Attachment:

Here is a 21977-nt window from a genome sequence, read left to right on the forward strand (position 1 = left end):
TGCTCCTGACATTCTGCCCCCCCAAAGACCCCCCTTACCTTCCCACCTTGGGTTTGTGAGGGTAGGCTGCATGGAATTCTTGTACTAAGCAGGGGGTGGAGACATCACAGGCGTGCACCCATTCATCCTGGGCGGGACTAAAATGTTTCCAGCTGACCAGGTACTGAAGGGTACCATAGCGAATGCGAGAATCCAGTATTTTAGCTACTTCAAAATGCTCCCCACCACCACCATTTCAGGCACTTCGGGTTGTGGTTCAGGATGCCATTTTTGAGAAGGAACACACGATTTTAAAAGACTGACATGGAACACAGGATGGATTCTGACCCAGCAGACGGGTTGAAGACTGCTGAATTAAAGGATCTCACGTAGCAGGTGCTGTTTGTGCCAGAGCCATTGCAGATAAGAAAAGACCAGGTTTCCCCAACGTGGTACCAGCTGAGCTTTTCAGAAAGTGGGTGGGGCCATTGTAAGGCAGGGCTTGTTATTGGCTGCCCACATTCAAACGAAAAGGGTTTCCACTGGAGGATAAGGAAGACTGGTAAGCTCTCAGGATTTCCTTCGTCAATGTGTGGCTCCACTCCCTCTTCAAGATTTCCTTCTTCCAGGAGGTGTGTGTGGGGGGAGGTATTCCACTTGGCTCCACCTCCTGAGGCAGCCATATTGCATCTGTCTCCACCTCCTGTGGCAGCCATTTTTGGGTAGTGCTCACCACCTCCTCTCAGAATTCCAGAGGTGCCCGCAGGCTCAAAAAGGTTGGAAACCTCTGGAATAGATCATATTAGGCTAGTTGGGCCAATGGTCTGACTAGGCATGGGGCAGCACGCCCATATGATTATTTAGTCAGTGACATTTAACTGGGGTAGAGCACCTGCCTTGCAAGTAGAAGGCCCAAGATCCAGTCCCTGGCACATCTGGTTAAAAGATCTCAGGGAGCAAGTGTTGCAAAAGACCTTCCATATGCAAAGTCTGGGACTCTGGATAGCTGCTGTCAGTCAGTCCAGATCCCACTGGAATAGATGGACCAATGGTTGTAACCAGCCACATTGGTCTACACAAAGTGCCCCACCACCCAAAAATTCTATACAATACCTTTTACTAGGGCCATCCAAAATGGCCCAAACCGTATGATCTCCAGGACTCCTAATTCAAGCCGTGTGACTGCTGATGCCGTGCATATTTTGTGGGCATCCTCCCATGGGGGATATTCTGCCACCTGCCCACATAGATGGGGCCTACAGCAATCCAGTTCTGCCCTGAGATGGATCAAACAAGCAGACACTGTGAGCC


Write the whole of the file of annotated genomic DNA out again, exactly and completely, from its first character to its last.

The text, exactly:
Here is a 21977-nt window from a genome sequence, read left to right on the forward strand (position 1 = left end):
TGCTCCTGACATTCTGCCCCCCCAAAGACCCCCCTTACCTTCCCACCTTGGGTTTGTGAGGGTAGGCTGCATGGAATTCTTGTACTAAGCAGGGGGTGGAGACATCACAGGCGTGCACCCATTCATCCTGGGCGGGACTAAAATGTTTCCAGCTGACCAGGTACTGAAGGGTACCATAGCGAATGCGAGAATCCAGTATTTTAGCTACTTCAAAATGCTCCCCACCACCACCATTTCAGGCACTTCGGGTTGTGGTTCAGGATGCCATTTTTGAGAAGGAACACACGATTTTAAAAGACTGACATGGAACACAGGATGGATTCTGACCCAGCAGACGGGTTGAAGACTGCTGAATTAAAGGATCTCACGTAGCAGGTGCTGTTTGTGCCAGAGCCATTGCAGATAAGAAAAGACCAGGTTTCCCCAACGTGGTACCAGCTGAGCTTTTCAGAAAGTGGGTGGGGCCATTGTAAGGCAGGGCTTGTTATTGGCTGCCCACATTCAAACGAAAAGGGTTTCCACTGGAGGATAAGGAAGACTGGTAAGCTCTCAGGATTTCCTTCGTCAATGTGTGGCTCCACTCCCTCTTCAAGATTTCCTTCTTCCAGGAGGTGTGTGTGGGGGGAGGTATTCCACTTGGCTCCACCTCCTGAGGCAGCCATATTGCATCTGTCTCCACCTCCTGTGGCAGCCATTTTTGGGTAGTGCTCACCACCTCCTCTCAGAATTCCAGAGGTGCCCGCAGGCTCAAAAAGGTTGGAAACCTCTGGAATAGATCATATTAGGCTAGTTGGGCCAATGGTCTGACTAGGCATGGGGCAGCACGCCCATATGATTATTTAGTCAGTGACATTTAACTGGGGTAGAGCACCTGCCTTGCAAGTAGAAGGCCCAAGATCCAGTCCCTGGCACATCTGGTTAAAAGATCTCAGGGAGCAAGTGTTGCAAAAGACCTTCCATATGCAAAGTCTGGGACTCTGGATAGCTGCTGTCAGTCAGTCCAGATCCCACTGGAATAGATGGACCAATGGTTGTAACCAGCCACATTGGTCTACACAAAGTGCCCCACCACCCAAAAATTCTATACAATACCTTTTACTAGGGCCATCCAAAATGGCCCAAACCGTATGATCTCCAGGACTCCTAATTCAAGCCGTGTGACTGCTGATGCCGTGCATATTTTGTGGGCATCCTCCCATGGGGGATATTCTGCCACCTGCCCACATAGATGGGGCCTACAGCAATCCAGTTCTGCCCTGAGATGGATCAAACAAGCAGACACTGTGAGCC